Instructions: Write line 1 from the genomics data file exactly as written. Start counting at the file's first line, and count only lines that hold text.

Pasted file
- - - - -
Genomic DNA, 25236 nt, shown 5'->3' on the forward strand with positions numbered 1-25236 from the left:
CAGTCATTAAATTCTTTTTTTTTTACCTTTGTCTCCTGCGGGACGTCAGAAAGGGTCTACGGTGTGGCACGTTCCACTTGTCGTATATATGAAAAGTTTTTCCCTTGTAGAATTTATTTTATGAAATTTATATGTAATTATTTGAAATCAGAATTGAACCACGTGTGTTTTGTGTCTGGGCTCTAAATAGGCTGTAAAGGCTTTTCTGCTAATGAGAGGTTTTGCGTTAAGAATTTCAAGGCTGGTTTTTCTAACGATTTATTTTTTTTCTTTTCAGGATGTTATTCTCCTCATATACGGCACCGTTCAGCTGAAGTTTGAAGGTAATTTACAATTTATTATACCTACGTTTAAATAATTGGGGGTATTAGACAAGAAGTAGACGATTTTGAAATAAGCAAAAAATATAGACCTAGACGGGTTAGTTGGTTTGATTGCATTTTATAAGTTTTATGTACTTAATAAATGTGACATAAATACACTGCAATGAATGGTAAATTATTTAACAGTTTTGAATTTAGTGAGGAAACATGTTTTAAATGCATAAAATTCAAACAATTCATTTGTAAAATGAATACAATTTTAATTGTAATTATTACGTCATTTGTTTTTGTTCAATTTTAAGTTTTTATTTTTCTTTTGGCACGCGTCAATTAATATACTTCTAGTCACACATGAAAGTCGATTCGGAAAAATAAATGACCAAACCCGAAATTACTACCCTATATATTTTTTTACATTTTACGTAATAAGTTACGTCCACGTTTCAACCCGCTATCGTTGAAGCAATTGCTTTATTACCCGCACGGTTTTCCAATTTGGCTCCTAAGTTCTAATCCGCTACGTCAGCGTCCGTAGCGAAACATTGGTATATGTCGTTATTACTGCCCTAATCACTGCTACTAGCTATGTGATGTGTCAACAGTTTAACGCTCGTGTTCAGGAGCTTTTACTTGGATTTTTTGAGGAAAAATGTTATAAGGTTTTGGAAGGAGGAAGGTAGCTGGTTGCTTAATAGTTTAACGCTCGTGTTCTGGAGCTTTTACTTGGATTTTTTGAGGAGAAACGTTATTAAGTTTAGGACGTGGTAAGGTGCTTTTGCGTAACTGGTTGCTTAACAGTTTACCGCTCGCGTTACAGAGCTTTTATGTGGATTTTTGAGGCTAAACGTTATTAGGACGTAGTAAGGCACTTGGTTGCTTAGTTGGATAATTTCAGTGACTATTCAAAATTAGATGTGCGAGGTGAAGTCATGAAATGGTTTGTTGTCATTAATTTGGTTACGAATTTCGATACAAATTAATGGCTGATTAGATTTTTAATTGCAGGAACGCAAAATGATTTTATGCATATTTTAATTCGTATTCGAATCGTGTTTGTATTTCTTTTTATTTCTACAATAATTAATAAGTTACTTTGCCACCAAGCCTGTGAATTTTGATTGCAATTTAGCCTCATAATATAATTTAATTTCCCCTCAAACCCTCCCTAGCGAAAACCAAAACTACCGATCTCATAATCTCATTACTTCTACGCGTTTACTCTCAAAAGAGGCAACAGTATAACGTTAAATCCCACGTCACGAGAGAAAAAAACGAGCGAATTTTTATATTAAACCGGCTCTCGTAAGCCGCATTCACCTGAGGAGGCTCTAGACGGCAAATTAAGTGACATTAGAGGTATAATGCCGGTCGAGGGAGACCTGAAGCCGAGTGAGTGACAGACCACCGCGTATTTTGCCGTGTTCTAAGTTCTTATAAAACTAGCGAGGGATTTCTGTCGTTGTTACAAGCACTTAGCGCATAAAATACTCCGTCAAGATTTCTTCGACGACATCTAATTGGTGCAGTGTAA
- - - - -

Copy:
Genomic DNA, 25236 nt, shown 5'->3' on the forward strand with positions numbered 1-25236 from the left: